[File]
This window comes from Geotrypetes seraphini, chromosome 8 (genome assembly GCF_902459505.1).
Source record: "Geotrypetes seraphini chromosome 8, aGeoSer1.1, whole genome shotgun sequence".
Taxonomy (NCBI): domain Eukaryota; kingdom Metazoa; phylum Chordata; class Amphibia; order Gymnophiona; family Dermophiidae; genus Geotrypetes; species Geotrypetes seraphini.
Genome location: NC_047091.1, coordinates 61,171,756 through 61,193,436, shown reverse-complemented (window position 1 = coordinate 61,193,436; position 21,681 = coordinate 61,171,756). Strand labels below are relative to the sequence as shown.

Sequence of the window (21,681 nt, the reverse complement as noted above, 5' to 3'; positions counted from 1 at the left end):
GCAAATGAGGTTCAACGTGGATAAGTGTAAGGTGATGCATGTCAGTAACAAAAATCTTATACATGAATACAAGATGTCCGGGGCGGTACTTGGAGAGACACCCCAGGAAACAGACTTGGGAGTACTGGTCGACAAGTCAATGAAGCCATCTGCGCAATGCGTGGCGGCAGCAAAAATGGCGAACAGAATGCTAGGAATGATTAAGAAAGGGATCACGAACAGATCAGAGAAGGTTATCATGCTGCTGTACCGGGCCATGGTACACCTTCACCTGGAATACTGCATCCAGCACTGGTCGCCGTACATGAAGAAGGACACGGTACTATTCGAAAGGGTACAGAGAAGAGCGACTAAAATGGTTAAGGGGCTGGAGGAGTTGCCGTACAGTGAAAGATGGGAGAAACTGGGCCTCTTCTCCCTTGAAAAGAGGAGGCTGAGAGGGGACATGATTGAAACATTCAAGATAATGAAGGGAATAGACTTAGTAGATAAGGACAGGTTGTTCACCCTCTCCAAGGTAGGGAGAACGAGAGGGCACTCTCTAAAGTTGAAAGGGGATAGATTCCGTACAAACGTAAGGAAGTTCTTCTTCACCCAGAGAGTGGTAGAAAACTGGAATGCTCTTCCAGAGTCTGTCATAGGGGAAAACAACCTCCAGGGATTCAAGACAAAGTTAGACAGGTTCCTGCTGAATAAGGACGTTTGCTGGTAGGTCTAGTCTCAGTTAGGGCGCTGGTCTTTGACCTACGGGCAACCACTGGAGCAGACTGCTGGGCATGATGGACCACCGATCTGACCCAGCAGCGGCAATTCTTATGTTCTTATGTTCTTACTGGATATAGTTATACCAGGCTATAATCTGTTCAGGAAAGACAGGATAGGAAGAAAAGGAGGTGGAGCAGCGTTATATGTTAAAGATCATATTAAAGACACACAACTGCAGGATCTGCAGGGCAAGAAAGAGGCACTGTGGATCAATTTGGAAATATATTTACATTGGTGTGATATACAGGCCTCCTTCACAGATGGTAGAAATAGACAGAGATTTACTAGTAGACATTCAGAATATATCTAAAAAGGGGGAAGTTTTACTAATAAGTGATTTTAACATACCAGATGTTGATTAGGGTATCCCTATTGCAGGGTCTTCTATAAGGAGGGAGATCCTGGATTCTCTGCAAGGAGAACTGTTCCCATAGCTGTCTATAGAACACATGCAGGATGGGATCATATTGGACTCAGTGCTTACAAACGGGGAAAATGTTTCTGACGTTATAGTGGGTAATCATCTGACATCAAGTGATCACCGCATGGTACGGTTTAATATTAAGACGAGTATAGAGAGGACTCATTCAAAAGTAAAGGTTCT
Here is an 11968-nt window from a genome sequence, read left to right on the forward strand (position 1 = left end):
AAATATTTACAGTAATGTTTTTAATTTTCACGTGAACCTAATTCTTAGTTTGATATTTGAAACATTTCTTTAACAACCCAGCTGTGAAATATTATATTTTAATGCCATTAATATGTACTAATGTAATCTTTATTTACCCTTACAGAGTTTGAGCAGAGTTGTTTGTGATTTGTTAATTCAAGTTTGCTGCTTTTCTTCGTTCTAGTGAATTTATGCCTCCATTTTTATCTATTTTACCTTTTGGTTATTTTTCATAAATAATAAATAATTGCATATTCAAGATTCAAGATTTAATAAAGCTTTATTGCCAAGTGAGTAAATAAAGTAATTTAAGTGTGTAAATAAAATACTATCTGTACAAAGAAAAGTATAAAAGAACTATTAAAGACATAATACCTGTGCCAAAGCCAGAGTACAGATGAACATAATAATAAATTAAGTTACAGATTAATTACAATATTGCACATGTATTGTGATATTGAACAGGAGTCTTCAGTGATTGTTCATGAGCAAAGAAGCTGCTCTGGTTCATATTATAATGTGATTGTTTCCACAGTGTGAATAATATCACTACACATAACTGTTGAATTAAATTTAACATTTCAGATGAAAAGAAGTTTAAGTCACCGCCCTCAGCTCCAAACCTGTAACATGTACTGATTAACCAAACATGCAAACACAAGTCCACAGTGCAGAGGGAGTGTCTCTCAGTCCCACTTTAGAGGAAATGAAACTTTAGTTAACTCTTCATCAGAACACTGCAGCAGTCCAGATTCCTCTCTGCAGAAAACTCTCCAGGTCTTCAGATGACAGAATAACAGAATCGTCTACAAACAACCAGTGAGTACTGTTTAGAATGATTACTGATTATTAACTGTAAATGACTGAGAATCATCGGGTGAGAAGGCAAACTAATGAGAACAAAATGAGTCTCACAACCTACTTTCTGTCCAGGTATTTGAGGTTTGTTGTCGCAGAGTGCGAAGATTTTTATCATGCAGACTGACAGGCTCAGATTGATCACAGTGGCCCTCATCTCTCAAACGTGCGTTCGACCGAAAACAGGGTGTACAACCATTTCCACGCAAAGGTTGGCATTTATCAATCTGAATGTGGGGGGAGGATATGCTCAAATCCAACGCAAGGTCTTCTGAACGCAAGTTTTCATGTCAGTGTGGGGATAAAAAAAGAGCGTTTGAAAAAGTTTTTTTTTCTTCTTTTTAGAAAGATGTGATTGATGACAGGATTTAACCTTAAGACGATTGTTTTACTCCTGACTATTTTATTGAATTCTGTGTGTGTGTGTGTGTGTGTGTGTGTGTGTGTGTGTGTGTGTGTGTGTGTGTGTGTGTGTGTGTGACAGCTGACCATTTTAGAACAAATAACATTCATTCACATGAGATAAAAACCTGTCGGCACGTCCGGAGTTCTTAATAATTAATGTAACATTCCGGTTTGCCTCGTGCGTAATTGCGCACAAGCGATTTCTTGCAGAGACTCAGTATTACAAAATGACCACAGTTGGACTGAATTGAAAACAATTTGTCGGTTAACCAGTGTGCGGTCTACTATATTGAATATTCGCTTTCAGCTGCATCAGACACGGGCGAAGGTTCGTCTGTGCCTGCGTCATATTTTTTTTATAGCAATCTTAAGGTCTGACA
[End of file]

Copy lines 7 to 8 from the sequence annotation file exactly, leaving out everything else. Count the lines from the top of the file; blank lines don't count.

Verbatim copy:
Here is an 11968-nt window from a genome sequence, read left to right on the forward strand (position 1 = left end):
AAATATTTACAGTAATGTTTTTAATTTTCACGTGAACCTAATTCTTAGTTTGATATTTGAAACATTTCTTTAACAACCCAGCTGTGAAATATTATATTTTAATGCCATTAATATGTACTAATGTAATCTTTATTTACCCTTACAGAGTTTGAGCAGAGTTGTTTGTGATTTGTTAATTCAAGTTTGCTGCTTTTCTTCGTTCTAGTGAATTTATGCCTCCATTTTTATCTATTTTACCTTTTGGTTATTTTTCATAAATAATAAATAATTGCATATTCAAGATTCAAGATTTAATAAAGCTTTATTGCCAAGTGAGTAAATAAAGTAATTTAAGTGTGTAAATAAAATACTATCTGTACAAAGAAAAGTATAAAAGAACTATTAAAGACATAATACCTGTGCCAAAGCCAGAGTACAGATGAACATAATAATAAATTAAGTTACAGATTAATTACAATATTGCACATGTATTGTGATATTGAACAGGAGTCTTCAGTGATTGTTCATGAGCAAAGAAGCTGCTCTGGTTCATATTATAATGTGATTGTTTCCACAGTGTGAATAATATCACTACACATAACTGTTGAATTAAATTTAACATTTCAGATGAAAAGAAGTTTAAGTCACCGCCCTCAGCTCCAAACCTGTAACATGTACTGATTAACCAAACATGCAAACACAAGTCCACAGTGCAGAGGGAGTGTCTCTCAGTCCCACTTTAGAGGAAATGAAACTTTAGTTAACTCTTCATCAGAACACTGCAGCAGTCCAGATTCCTCTCTGCAGAAAACTCTCCAGGTCTTCAGATGACAGAATAACAGAATCGTCTACAAACAACCAGTGAGTACTGTTTAGAATGATTACTGATTATTAACTGTAAATGACTGAGAATCATCGGGTGAGAAGGCAAACTAATGAGAACAAAATGAGTCTCACAACCTACTTTCTGTCCAGGTATTTGAGGTTTGTTGTCGCAGAGTGCGAAGATTTTTATCATGCAGACTGACAGGCTCAGATTGATCACAGTGGCCCTCATCTCTCAAACGTGCGTTCGACCGAAAACAGGGTGTACAACCATTTCCACGCAAAGGTTGGCATTTATCAATCTGAATGTGGGGGGAGGATATGCTCAAATCCAACGCAAGGTCTTCTGAACGCAAGTTTTCATGTCAGTGTGGGGATAAAAAAAGAGCGTTTGAAAAAGTTTTTTTTTCTTCTTTTTAGAAAGATGTGATTGATGACAGGATTTAACCTTAAGACGATTGTTTTACTCCTGACTATTTTATTGAATTCTGTGTGTGTGTGTGTGTGTGTGTGTGTGTGTGTGTGTGTGTGTGTGTGTGTGTGTGTGTGTGTGTGACAGCTGACCATTTTAGAACAAATAACATTCATTCACATGAGATAAAAACCTGTCGGCACGTCCGGAGTTCTTAATAATTAATGTAACATTCCGGTTTGCCTCGTGCGTAATTGCGCACAAGCGATTTCTTGCAGAGACTCAGTATTACAAAATGACCACAGTTGGACTGAATTGAAAACAATTTGTCGGTTAACCAGTGTGCGGTCTACTATATTGAATATTCGCTTTCAGCTGCATCAGACACGGGCGAAGGTTCGTCTGTGCCTGCGTCATATTTTTTTTATAGCAATCTTAAGGTCTGACA